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Himalayan Cliffhanger | Riding India’s Death Road

Himalayan Cliffhanger Riding India's Death Road
A first glimpse at the Cliffhanger, with the majestic pine tree forests of Kishtwar, Jammu, and Kashmir, towering above.

They call it the Cliffhanger. As one of India’s most dangerous and deadly roads, it is a real treat for the experienced motorbike rider. The unpaved route, which is part of National Highway 26, connects two states, joining the towering forests of Kishtwar in the state of Jammu and Kashmir to Killar in the pristine Pangi Valley in Himachal Pradesh. Due to the difficulty and risks involved, this is one of the lesser traveled routes in the Himalayas.

The hazardous, narrow, and spine-chilling road snakes nearly 150 miles around the edge of a steep-walled gorge, much of it hacked out of a stone cliff face, hence its nickname. Through a series of harrowing switchbacks and slopes, the Cliffhanger climbs from 5,374 feet in Kishtwar to 8,091 feet in Killar. A sheer drop on one side could plunge a rider 2,000 feet down into the mighty Chenab River should they make even the smallest of errors. It’s not for the faint of heart.

The gorge carved out by the Chenab River, which churns 2,000 feet below the precarious road.

I had already ventured across uniquely difficult roads in Ladakh, Jammu and Kashmir, and Himachal Pradesh aboard my 2009 Royal Enfield Machismo 350. Purchased secondhand from a small shop in Goa, I named her Ullu, after Goddess Lakshmi’s steed in Indian mythology, a white owl that she rides into battle.

Ullu and I had been on many journeys together around India and experienced our fair share of breakdowns. She boasted a twice-welded frame, a starter with a mind of its own, and a fondness for breaking tappet rods. A lack of motorcycle mechanics in the backcountry meant a bit of risk, but I was undeterred.

Several of the roads Ullu and I had ridden were touted as the highest passes in not just India but in the entire world, so claimed by bikers in immaculate road gear with selfie-sticks attached to their full-face helmets and stickers affixed to their bikes listing the names of their latest conquests. In my waterproof jacket and Wellington boots, open-face helmet and face scarf, torn jeans and strap-on knee pads, I stood in stark contrast to the other bikers.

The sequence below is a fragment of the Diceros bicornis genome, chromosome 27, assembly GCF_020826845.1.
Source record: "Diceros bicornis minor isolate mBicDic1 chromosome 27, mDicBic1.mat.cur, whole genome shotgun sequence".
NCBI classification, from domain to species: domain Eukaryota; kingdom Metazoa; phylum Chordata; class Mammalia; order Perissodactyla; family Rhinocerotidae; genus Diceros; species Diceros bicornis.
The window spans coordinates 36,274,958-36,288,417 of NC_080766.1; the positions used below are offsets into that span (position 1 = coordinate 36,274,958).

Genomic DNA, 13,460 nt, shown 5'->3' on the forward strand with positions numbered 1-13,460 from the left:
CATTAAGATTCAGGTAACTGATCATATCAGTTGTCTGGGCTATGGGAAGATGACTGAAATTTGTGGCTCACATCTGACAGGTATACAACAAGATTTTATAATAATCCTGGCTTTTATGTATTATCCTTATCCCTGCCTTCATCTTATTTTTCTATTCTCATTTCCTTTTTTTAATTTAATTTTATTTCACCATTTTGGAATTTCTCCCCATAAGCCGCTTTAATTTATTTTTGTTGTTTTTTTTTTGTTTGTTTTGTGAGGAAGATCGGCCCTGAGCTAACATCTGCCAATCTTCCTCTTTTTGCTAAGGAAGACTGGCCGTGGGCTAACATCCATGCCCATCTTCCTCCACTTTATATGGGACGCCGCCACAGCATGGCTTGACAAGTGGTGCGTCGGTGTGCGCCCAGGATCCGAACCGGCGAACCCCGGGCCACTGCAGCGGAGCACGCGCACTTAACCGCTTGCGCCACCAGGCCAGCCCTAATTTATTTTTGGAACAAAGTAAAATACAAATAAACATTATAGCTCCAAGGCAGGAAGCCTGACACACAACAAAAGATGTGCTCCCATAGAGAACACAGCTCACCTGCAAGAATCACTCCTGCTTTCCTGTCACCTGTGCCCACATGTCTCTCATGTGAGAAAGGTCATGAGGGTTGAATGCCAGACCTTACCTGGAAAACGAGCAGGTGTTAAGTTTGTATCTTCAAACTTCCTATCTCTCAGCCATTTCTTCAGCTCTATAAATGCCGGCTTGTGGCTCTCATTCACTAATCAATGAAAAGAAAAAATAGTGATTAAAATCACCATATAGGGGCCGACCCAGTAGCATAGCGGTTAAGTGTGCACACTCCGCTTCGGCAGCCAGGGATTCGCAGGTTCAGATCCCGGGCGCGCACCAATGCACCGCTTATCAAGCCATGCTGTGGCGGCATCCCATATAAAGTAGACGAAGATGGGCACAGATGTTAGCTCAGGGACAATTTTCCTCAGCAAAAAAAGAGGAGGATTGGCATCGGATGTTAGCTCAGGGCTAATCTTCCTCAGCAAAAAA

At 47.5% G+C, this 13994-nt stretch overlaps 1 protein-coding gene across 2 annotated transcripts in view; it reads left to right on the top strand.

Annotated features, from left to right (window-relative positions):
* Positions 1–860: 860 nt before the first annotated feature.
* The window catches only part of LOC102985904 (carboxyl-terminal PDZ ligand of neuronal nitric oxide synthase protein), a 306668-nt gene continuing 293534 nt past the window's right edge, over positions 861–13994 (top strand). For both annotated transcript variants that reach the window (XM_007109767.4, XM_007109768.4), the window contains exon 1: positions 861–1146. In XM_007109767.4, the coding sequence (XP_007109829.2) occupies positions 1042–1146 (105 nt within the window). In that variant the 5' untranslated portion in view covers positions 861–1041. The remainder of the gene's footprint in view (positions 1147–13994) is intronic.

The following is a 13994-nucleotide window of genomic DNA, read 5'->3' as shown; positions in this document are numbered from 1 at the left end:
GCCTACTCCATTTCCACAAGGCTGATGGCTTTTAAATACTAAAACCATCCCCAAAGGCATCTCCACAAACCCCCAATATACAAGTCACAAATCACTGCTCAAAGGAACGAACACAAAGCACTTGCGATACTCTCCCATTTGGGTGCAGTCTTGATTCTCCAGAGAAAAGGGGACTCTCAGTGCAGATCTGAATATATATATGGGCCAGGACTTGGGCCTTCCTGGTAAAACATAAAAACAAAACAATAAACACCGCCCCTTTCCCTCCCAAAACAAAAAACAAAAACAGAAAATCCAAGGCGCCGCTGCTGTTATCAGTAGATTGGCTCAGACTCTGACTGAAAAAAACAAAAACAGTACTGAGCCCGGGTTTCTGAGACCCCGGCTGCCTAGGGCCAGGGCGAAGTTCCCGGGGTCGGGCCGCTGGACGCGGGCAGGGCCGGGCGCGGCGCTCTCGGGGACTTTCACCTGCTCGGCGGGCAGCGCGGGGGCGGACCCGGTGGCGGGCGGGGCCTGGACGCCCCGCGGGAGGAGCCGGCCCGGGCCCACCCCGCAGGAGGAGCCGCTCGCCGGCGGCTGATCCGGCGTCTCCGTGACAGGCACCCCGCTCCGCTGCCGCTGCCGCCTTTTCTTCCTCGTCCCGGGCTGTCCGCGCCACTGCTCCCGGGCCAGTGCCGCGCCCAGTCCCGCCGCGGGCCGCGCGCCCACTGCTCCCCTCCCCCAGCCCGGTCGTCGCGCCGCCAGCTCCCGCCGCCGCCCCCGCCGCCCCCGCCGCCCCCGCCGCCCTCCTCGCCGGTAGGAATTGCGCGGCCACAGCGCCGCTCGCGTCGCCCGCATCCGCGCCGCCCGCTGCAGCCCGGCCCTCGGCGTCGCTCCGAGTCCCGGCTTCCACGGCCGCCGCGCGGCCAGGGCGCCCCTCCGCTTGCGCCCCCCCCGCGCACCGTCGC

Himalayan Cliffhanger Riding India's Death Road
Hairpin bends and switchbacks add to the challenge – and the fun!

Riders I passed on these roads wore leather-clad and armored bike gear that makes them look 6 feet tall and 4 feet wide but when removed, revealed either a tiny, skinny Indian or someone who was, in fact, 6 feet tall and 4 feet wide. In a land of plentiful chapati bread, either is possible.

Though I had done minimal research, I had an idea of what I was about to face. Whispered-about routes discussed over a plate of dal in roadside dhabas are not to be sniffed at. If you follow the breadcrumbs, there are rare rewards to reap.

Interesting hazards presented challenges on my previous trips in northern India, such as metal hooks and nails protruding from the road surface, and thin, silky sand which often whipped up into one’s eyes and robbed tires of grip, snaking across the darkening roads like a subtle cobra, making riders wobble and flounder on steep corners. The lipped edges of most Indian roads I had encountered were uneven and hid all manner of surprises, from barbed wire to broken whiskey bottles, even downed electrical wires.

Himalayan Cliffhanger Riding India's Death Road
Sections with fine, powdery sand make the Cliffhanger feel even more loose and uncertain. The margin for error is razor thin!

What unexpected tricks would the Cliffhanger have up its sleeve?

It was the day after my 33rd birthday, and I could think of no better gift to myself than this trip. There is no greater thrill than risking your life on high ledges, of pushing yourself to exhaustion, of handling a heavy machine and guiding her up the dodgiest of inclines, your whole life on your luggage rack, knowing that at any moment a brief loss of focus or a sweaty-gripped mistake could cost you everything.